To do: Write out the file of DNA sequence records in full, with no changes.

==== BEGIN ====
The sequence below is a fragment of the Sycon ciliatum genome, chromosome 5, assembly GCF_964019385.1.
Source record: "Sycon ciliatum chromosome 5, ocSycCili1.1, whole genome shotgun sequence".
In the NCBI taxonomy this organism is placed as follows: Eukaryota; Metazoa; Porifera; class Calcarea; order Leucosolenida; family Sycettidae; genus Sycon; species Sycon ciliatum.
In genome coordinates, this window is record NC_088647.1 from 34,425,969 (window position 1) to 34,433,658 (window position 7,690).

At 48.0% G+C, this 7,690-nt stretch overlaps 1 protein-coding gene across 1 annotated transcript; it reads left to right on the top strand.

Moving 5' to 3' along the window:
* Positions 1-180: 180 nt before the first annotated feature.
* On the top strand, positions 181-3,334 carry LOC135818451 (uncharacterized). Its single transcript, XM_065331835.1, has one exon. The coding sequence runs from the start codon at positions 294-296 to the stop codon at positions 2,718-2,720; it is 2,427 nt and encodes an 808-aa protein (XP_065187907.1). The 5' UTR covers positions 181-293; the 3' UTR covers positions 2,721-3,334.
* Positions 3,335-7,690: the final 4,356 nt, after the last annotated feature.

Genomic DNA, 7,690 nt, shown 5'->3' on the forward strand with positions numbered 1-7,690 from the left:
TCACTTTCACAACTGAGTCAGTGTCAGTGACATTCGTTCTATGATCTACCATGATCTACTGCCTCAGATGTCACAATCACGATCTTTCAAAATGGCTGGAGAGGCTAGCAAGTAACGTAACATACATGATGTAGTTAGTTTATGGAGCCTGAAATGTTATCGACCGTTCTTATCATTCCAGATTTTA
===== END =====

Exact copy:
The sequence below is a fragment of the Sycon ciliatum genome, chromosome 5, assembly GCF_964019385.1.
Source record: "Sycon ciliatum chromosome 5, ocSycCili1.1, whole genome shotgun sequence".
In the NCBI taxonomy this organism is placed as follows: Eukaryota; Metazoa; Porifera; class Calcarea; order Leucosolenida; family Sycettidae; genus Sycon; species Sycon ciliatum.
In genome coordinates, this window is record NC_088647.1 from 34,425,969 (window position 1) to 34,433,658 (window position 7,690).

At 48.0% G+C, this 7,690-nt stretch overlaps 1 protein-coding gene across 1 annotated transcript; it reads left to right on the top strand.

Moving 5' to 3' along the window:
* Positions 1-180: 180 nt before the first annotated feature.
* On the top strand, positions 181-3,334 carry LOC135818451 (uncharacterized). Its single transcript, XM_065331835.1, has one exon. The coding sequence runs from the start codon at positions 294-296 to the stop codon at positions 2,718-2,720; it is 2,427 nt and encodes an 808-aa protein (XP_065187907.1). The 5' UTR covers positions 181-293; the 3' UTR covers positions 2,721-3,334.
* Positions 3,335-7,690: the final 4,356 nt, after the last annotated feature.

Genomic DNA, 7,690 nt, shown 5'->3' on the forward strand with positions numbered 1-7,690 from the left:
TCACTTTCACAACTGAGTCAGTGTCAGTGACATTCGTTCTATGATCTACCATGATCTACTGCCTCAGATGTCACAATCACGATCTTTCAAAATGGCTGGAGAGGCTAGCAAGTAACGTAACATACATGATGTAGTTAGTTTATGGAGCCTGAAATGTTATCGACCGTTCTTATCATTCCAGATTTTA